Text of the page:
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Yule

The first of December marks the beginning of advent and for a lot of people, myself included. This is when the mental shift from autumn to early winter takes place. When the alarm goes off in the morning the darkness in the room is indistinguishable from night. The kitchen tiles chill bare feet making slippers a breakfast time staple. School run means fog breathe in front of faces, mist diffusing the weak winter sun on a clear day or saturated clouds shrouding dawn convincing us it is night time still. Spindly branches reveal more of themselves and the most persistent autumn leaves blaze a fierce swan song. I am forever grateful to the last of yellow leaves of the silver birch tree. Early morning walks are carpeted by slippery umber mulch, Christmas lights adorned trees, the street and shopping precincts, railing against the darkness that seeps into the days like ink onto a fresh sheet of paper.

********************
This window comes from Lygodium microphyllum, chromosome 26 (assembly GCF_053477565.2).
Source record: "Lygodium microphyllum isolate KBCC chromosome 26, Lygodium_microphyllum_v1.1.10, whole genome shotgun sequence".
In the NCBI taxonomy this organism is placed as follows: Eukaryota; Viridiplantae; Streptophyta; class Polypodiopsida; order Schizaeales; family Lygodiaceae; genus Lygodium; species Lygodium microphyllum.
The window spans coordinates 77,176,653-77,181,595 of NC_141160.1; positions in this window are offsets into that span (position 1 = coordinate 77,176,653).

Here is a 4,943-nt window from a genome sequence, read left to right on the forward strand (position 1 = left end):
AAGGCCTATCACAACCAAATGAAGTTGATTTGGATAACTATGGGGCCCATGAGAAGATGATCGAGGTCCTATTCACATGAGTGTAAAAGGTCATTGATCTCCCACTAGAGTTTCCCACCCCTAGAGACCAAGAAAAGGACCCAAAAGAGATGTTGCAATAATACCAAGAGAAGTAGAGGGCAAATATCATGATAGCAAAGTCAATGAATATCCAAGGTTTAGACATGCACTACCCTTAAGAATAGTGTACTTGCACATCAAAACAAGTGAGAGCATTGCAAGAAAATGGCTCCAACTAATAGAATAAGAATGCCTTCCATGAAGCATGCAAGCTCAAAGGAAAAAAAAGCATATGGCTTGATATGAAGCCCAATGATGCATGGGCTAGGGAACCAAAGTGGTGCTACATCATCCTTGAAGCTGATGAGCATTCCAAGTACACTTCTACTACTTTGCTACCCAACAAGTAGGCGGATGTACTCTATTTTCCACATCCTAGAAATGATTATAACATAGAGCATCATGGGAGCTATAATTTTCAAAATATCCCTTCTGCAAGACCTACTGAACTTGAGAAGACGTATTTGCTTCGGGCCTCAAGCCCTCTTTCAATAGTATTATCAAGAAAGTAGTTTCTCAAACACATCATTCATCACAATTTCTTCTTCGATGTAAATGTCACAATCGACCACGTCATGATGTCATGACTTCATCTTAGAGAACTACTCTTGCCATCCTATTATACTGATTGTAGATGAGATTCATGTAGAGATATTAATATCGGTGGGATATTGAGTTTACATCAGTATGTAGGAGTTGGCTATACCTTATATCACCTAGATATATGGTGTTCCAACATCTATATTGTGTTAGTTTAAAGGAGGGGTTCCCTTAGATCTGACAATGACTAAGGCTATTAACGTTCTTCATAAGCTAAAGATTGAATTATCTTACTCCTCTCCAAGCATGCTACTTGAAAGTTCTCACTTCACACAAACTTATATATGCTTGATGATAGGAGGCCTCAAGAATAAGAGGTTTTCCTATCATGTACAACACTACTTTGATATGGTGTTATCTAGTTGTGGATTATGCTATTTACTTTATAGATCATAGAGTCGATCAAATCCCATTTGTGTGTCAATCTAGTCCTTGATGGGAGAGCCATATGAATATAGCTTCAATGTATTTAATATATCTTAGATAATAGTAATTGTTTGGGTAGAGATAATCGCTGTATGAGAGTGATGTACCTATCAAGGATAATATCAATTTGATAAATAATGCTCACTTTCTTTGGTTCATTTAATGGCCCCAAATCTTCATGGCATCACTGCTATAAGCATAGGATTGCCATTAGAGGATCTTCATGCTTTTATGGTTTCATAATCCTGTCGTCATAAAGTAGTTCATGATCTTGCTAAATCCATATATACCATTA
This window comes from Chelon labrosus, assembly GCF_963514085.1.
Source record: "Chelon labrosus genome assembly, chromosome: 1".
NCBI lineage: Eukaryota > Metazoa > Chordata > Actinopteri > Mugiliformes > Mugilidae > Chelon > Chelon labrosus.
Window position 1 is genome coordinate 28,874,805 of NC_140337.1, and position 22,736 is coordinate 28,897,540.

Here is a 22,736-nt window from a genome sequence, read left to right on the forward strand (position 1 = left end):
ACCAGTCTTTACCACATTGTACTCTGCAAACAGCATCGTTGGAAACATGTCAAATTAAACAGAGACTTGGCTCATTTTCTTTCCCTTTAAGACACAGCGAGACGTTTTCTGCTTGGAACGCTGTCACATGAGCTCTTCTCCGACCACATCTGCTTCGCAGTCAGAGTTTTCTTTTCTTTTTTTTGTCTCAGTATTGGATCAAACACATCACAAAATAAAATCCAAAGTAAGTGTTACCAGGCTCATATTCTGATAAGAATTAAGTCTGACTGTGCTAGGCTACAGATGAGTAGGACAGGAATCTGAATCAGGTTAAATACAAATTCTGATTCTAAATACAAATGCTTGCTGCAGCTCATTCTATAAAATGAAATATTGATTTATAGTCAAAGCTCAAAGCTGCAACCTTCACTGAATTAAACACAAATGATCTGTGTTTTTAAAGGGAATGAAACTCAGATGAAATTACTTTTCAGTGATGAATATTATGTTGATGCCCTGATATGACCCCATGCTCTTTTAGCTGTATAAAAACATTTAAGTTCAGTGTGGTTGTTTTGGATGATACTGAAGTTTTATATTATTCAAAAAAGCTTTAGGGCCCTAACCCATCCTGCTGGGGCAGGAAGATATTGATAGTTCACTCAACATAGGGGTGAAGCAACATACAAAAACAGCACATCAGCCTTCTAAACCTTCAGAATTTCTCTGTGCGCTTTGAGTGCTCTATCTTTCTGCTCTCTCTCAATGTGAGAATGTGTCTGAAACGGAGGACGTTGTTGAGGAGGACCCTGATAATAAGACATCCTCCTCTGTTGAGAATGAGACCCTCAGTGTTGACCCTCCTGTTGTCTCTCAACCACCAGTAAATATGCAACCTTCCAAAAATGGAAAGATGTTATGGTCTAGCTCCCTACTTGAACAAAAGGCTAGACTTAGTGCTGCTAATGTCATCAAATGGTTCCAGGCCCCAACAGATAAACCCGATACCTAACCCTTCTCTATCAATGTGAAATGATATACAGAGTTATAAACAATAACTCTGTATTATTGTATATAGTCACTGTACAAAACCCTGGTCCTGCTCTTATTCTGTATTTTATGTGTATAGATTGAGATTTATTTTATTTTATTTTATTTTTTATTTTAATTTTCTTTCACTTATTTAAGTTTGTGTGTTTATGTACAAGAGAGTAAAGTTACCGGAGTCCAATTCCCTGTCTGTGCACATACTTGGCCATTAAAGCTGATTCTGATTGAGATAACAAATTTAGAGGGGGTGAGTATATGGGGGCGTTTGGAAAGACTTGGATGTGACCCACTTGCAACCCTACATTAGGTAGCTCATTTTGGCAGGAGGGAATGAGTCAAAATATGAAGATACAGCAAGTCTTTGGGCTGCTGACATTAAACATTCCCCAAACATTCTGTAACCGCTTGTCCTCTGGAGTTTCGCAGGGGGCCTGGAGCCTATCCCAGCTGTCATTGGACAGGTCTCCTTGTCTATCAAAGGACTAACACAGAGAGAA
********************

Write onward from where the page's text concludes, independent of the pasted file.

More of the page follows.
The solstice of Yule marks the shortest day of the year. The sun dips below the horizon swallowed by the earth like a seed – not dead but dormant- and like a seed it emerges three days later, reborn. This time of year is one of reflected and rest. On harnessing the power of stillness. It is a fallow period. We eat the light where we can’t see it – jams made of fruits of the summer, soups made of seasonal veg. Sharing meals with loved ones. 

This week I shall focus on letting the dark in, embracing it rather than resisting it because it will be resisted. Accepting that there is healing in turning inwards and that the dark represents the dark belly of the earth from which life and therefore creativity springs forth.


Each week I shall commit to do three things relating to my focus: make, eat and do. To welcome the dark I shall make a wreath using clippings from trees in my garden: holly, yew, eucalyptus and ivy. I shall eat a homemade soup. I shall go on a mindful walk at dusk and observe the beauty of the fading light.

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